No, a flu shot cannot cause flu illness. The influenza viruses contained in a flu shot are inactivated (killed), which means they cannot cause infection. Flu vaccine manufacturers kill the viruses used in the vaccine during the process of making vaccine, and batches of flu vaccine are tested to make sure they are safe. In randomized, blinded studies, where some people get flu shots and others get salt-water shots, the only differences in symptoms was increased soreness in the arm and redness at the injection site among people who got the flu shot. There were no differences in terms of body aches, fever, cough, runny nose or sore throat.

More information on this topic is available at: http://www.cdc.gov/flu/about/qa/misconceptions.htm

Source:
CDC

Can HPV vaccine benefit more people?

Tuesday, March 27th, 2012 (last updated)

A new study released in this week’s British Medical Journal finds that the human papillomavirus, or HPV, vaccine, Gardasil, given to young women to help prevent cervical cancer may have some additional benefits for women who are already infected with HPV.
Gardasil maker Merck funded the study and found that the vaccine reduced re-occurrence of HPV related diseases by 46% among women who were infected prior to vaccination.
According to the Center for Disease Control, HPV is the most common sexually transmitted infection. By the CDC’s count, 90% of HPV cases are naturally cleared by the body, in two years. But, when not cleared, those infections can lead to genital warts and cervical cancer.
According to Dr. Elmar Joura, lead author of the study, “many people think that the vaccine only works in young girls prior to their sexual debut.” Joura is an associate professor at the Medical University of Vienna, Comprehensive Cancer Center. He went on to say, “We could prove with our study that also women with disease get a substantial benefit by the vaccine.”
The study looked at 1,350 women from 24 different countries. The women were between the ages of 15 and 26 and were provided either the vaccine or a placebo. While women with a previous history of HPV related disease were excluded from the study, women enrolled in the trial were not screened for HPV related disease. As a result, women with ongoing infection and disease were vaccinated.
When looking specifically at vaccinated enrollees who underwent cervical surgery, their risk of developing of any additional disease after surgery was 6.6 cases for every 100 women. When looking at women who had surgery and were given the placebo, their risk of developing disease nearly doubled to 12.2 cases for every 100 women.
While the numbers seem promising, Jane Kim with the Harvard Medical School of Public Health was wary of expanding the results of the study to the general public. In an accompanying editorial in BMJ she wrote, “contrary to the author’s suggestion, generalizations to women who are considering HPV vaccination after treatment for related disease require a better understanding of individual characteristics and heterogeneities in these different populations.”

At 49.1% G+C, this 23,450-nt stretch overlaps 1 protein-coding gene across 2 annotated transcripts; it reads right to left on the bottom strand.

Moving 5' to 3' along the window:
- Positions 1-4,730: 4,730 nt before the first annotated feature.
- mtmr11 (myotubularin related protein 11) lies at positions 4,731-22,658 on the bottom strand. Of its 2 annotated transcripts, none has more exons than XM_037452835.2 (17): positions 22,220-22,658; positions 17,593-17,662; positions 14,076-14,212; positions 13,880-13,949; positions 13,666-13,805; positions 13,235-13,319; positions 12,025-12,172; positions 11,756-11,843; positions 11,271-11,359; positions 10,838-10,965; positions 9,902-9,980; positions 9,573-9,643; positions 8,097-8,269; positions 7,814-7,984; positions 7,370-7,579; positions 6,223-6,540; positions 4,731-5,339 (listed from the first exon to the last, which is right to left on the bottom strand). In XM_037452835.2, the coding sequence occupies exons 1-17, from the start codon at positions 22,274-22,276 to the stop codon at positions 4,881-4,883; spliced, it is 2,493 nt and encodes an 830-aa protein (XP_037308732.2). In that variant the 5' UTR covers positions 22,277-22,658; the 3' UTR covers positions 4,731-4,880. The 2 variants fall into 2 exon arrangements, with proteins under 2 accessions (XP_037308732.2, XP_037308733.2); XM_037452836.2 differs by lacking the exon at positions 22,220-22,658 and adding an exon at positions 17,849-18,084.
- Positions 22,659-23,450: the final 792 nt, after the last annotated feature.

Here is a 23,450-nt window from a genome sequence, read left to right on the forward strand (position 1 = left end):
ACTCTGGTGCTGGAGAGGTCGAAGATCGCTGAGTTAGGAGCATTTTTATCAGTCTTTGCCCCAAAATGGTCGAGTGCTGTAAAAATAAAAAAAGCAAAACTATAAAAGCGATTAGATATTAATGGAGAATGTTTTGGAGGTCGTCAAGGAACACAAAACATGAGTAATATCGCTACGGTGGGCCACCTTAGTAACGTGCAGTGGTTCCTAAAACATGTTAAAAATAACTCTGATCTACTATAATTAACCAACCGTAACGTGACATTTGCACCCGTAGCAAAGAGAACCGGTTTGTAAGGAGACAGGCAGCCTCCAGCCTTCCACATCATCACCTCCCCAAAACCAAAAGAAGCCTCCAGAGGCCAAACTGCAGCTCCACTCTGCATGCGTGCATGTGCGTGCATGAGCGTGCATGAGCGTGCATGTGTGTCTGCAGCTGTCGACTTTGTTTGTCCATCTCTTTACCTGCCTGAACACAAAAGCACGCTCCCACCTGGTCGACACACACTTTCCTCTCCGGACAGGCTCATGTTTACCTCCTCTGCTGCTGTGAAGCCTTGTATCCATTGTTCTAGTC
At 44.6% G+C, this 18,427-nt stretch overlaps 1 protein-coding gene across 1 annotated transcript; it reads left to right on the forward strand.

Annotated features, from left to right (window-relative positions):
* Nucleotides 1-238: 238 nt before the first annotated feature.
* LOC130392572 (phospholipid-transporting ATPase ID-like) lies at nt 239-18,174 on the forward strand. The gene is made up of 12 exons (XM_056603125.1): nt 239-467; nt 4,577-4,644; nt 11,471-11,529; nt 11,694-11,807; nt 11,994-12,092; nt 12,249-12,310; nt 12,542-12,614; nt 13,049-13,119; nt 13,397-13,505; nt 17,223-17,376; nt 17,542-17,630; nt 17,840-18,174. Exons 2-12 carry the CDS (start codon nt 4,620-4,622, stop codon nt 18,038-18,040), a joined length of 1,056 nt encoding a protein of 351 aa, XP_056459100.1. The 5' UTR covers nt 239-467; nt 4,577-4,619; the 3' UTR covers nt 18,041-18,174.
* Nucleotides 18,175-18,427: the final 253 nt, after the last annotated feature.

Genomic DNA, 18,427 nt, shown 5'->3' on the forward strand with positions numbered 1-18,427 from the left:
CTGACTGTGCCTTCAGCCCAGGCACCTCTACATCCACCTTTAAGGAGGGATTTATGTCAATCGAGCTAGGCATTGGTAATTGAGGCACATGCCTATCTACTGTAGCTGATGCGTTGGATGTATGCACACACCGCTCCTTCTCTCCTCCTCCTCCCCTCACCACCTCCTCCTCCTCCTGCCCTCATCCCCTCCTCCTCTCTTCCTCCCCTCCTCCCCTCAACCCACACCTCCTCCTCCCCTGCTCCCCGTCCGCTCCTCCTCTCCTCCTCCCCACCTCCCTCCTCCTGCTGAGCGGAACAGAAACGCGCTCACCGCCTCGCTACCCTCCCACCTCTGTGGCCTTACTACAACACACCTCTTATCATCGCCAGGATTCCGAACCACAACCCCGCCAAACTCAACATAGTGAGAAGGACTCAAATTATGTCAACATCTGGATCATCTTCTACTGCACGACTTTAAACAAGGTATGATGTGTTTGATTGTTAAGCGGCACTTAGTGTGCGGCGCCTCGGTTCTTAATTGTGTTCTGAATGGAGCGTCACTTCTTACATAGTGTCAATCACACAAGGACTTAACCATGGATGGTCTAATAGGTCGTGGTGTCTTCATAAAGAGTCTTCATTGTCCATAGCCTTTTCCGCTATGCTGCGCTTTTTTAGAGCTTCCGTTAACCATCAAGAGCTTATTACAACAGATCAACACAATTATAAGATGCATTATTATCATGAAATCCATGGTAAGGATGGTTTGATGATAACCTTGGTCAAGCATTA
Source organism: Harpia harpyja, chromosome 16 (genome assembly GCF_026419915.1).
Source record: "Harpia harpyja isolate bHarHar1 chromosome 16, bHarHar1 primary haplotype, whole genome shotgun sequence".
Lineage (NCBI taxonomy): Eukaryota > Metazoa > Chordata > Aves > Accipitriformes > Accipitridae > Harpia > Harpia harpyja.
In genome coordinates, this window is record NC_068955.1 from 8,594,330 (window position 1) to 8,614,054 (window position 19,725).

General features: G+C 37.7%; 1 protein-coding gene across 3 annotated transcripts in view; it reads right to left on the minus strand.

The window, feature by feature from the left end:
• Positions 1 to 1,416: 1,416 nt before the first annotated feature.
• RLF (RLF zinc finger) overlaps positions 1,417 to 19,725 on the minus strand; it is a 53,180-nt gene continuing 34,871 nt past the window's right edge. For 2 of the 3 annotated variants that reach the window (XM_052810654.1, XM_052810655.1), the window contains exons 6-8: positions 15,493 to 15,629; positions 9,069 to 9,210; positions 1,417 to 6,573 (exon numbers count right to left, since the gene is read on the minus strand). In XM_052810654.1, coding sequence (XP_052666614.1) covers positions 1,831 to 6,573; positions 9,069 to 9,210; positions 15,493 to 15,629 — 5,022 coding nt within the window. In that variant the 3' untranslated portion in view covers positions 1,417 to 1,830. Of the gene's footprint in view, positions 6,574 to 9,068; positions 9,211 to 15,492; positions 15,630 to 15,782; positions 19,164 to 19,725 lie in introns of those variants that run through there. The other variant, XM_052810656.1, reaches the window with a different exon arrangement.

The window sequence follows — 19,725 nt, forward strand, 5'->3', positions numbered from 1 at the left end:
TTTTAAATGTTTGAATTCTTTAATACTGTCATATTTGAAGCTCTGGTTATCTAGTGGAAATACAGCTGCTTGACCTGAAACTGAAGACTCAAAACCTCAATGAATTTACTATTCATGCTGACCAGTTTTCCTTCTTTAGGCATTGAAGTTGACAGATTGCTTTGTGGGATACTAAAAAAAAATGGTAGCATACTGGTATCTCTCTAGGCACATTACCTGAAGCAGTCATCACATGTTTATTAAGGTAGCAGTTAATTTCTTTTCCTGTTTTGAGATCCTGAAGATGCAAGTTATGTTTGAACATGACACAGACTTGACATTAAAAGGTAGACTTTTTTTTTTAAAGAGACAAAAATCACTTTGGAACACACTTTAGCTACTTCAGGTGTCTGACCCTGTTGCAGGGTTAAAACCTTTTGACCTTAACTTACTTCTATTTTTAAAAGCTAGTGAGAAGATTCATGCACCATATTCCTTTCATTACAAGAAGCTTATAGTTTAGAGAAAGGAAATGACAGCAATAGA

Dr. Elizabeth Poyner, a gynological oncologist with Lenox Hill Hospital in New York said the study furthers our knowledge about the vaccine, but was cautious about implementing it in practice. “This is not a practice change. It helps to further define the impact of HPV vaccine. But this shouldn’t change who we are giving the vaccine to,” said Poyner.

Source:
CNN Health

Australia sees sharp rise in whooping cough cases

Sunday, March 25th, 2012 (last updated)

A new strain of pertussis, or whooping cough, is believed to be responsible for a sharp rise in cases found in Australia.
Australia’s prolonged whooping cough epidemic entered a disturbing new phase when a team of scientists from the University of New South Wales announced that an emerging genotype of the Bordetella pertussis bacteria may be evading the effects of the acellular vaccine.
The researchers said that the new strain has been seen in other countries, that which suggest that it has the potential to spark new epidemics. They warned the new genotype should be closely monitored.
“The prolonged whooping cough epidemic in Australia that began during 2008 has been predominantly caused by the new genotype of B. pertussis,” a coauthor of the UNSW study, Ruiting Lan said. “The genotype was responsible for 31 percent of cases in the 10 years before the epidemic, and that’s now jumped to 84 percent – a nearly three-fold increase, indicating it has gained a selective advantage under the current vaccination regime.”
In 2011, Australia suffered 38,000 new cases of the illness, despite a relatively high rate of vaccine coverage.
“The vaccine is still the best way to reduce transmission of the disease and reduce cases, but it appears to be less effective against the new strain and immunity wanes more rapidly,” Lan said. “We need to look at changes to the vaccine itself or increase the number of boosters.”